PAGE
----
Thursday, June 4, 2009

Beer Battered Onion Rings with Spicy Dip

One of my favorite guilty pleasures is onion rings. To utilize the beer of the month, India Beer, in a recipe, I wanted to share one of my favorites for deep fried, beer battered onion rings. These onion rings serve up crisp and lite, with a savory batter covering the tender sweet onions. I serve them up with a spicy chipotle chili-lime mayo.

My inspiration for these bad boys came from one of my favorite places to get "pub grub" in St. John's, Newfoundland...Greensleeves on George Street. In my opinion, Greensleeves serves up the best onion rings around, and I love their spice tossed chicken wings too. The onion rings there have a batter that is almost orange in color, a result of adding what I believe is their chicken wing seasoning to the batter. The flavor is unique, and to me, tastes like a combination of seasoned salt with a dash of curry powder. Here's my version.

Beer Battered Onion Rings

For deep frying, you will need either a deep fryer, or a deep, heavy bottomed pot with a thermometer. If using the latter, extra caution needs to be taken as the oil can overheat and ignite. Cook over a med to medium heat, and keep a watchful eye on your temperature. Never try this after getting home with a buzz on from the bar!

The Onions

Peel and remove the ends from two large Vidalia onions (or other sweet onion).
Slice onions into rings about 1/3 to 1/2 inch thick, and separate the rings (save the tiny inner pieces for a later use)
Add the rings to a large bowl add soak in water or milk

Make the batter

The Batter

In a bowl, combine with a whisk:
1 1/2 cups all purpose flour
1 Tbsp baking powder
1 tsp seasoned salt (such as Lawry's)
Dash of cayenne pepper
Whisk dry ingredients to incorporate well, and slowly add
about 1 cup of cold India Beer (or other lager beer)

My trick for proper thickness of the batter is to dip my fingers in, watch the batter drip off until I see my fingers through the batter. A two second count is ideal (3 seconds for battering fish).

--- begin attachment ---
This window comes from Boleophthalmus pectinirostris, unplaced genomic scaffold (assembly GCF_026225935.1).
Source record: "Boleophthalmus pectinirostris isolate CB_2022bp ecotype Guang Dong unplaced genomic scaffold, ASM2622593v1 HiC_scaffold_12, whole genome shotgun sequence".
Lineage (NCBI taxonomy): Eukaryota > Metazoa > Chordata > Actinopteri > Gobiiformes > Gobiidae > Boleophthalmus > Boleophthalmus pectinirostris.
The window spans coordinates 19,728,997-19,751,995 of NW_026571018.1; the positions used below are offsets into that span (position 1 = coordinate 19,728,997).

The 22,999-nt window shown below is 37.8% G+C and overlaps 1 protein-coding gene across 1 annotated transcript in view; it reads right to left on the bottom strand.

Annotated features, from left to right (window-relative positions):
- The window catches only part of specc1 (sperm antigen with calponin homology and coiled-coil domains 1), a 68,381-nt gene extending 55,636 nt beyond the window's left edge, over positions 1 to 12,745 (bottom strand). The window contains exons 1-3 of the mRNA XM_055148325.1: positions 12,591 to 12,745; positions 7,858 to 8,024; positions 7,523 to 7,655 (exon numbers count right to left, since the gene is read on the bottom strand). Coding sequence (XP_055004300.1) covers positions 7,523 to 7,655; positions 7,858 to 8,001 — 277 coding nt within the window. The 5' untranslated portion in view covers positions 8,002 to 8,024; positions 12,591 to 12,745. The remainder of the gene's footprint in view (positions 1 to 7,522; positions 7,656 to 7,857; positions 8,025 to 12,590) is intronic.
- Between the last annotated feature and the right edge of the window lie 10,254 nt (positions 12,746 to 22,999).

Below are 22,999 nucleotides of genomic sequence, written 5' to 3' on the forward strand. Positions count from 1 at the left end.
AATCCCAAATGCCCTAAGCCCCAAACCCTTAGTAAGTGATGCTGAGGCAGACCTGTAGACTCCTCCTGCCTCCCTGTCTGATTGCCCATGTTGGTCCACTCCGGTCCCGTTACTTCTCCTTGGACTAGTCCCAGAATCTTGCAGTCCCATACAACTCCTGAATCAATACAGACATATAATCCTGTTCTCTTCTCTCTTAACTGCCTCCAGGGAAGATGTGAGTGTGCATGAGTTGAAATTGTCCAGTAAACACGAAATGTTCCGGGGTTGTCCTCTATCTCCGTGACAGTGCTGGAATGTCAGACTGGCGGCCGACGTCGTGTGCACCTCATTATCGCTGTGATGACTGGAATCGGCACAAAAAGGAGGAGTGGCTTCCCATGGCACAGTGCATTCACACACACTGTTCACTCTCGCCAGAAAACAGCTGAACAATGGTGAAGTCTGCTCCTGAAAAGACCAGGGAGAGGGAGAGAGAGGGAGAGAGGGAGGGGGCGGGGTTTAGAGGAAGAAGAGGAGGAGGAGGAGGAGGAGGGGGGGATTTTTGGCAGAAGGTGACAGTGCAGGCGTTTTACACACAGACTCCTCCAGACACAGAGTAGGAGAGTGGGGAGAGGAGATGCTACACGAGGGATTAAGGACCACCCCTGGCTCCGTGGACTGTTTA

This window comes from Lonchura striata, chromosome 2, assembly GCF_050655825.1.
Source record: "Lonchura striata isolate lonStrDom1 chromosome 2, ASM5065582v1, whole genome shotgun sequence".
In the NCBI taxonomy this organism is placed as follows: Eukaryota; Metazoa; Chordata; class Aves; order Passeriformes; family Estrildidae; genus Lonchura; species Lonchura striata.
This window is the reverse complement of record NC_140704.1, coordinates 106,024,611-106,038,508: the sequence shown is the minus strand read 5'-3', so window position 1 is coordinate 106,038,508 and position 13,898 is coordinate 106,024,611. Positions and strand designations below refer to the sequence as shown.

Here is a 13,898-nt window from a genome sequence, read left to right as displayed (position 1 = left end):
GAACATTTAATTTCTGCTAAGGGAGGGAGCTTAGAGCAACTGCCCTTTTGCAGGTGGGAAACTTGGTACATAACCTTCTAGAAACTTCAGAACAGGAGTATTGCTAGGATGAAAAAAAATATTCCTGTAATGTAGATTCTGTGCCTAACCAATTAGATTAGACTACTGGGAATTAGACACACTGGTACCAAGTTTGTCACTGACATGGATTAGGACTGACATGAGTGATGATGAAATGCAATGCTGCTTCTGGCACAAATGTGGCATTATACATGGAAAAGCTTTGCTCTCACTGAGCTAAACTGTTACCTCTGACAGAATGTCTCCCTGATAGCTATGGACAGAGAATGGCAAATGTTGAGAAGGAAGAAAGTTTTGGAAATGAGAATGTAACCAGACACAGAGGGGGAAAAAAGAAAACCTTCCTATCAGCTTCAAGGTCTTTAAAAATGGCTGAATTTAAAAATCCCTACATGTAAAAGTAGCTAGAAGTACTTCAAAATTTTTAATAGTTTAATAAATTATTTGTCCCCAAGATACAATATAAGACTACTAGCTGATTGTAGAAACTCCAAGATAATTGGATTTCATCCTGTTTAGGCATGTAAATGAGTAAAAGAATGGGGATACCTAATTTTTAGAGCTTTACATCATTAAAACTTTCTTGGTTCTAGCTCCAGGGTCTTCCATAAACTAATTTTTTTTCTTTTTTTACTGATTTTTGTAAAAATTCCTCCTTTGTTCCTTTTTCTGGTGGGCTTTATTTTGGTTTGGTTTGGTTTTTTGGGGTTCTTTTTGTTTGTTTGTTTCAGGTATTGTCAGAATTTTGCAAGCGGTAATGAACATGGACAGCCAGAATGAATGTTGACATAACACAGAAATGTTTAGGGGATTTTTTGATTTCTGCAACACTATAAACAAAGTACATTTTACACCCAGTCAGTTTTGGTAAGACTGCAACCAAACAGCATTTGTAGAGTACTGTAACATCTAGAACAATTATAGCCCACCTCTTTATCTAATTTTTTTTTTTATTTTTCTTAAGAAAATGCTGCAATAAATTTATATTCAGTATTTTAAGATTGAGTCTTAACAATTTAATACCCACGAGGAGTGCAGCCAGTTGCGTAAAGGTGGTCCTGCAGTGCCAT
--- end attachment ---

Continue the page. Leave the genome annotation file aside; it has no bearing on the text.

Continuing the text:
The Onion Rings

Preheat the oil (vegetable or canola oil works great) to 375 degrees (you'll need at least 4 inches of oil)
Pour some extra flour into a third bowl and set up an assemble line, as you'll need to fry the rings in small batches.

Pick a few rings out of the milk at a time, dredge in the flour and shake off the excess, and add to the batter. Let the excess batter drip away and slowly add to the hot oil one at a time. Using chop sticks (or similar device), keep the rings separated, and use the sticks to flip once brown on one side. Try not to over crowd the pot/fryer. When onion rings are golden brown all over, remove from the oil and let drain on a wire rack over a baking sheet. Season immediately with kosher salt or seasoned salt, and keep in a warm oven. Continue cooking the rest of the rings. Rings should cook in 3-4 minutes.

Chipotle Chili-Lime Mayo

In a small food processor or using a hand immersion blender, combine until smooth;
1 cup of mayo
1/2 cup sour cream
juice and zest of one lime
1 chipotle pepper in adobo sauce
1/2 tsp ancho chili powder

Great for dipping the onion rings in. Refrigerate unused mayo and use on your favorite sandwich, wrap or burger!


Wednesday, June 3, 2009

Beer of the Month - India Beer

I enjoy drinking and sampling different kinds of beer...and wherever I travel, I like to sample local microbrews and regional beers. I also enjoy cooking with different styles of beer, as the ingredients in beer can add great complexity, depth of flavour and richness to numerous dishes.

For June's beer of the month I have selected my favorite "macro-brew" from the great province of Newfoundland. The beer is India Beer, and as you can see in the picture, has a wonderful image of the famed Newfoundland Dog on the label. While only available in Newfoundland, India Beer is not a microbrew, as it is produced by Molson as one of their many "regional" beers. With that being said, India has a taste and character that separates it from other macrobrews such as Mosson Canadian, Labatt Blue, Budweiser, etc. Also, it should be noted that India, is not an india pale ale (IPA) style of beer, it is a lager, or more specifically a golden lager. IPAs are much hoppier and strongly flavoured than your lagers. India on the other hand, is much lighter on the pallette. It has a rich golden colour, darker than many mainstream of the same variety, and there are undertones of hops and corn, with a slight pungent aroma. India is also well suited for the Newfoundland beer drinker. It is not so lite that it is bland and watery, yet it is not so heavy as to limit you to drinking 5 or 6. On a hot June afternoon after a day of trouting or playing softball, there's nothing better than enjoying a twelve pack of icy cold India Beer!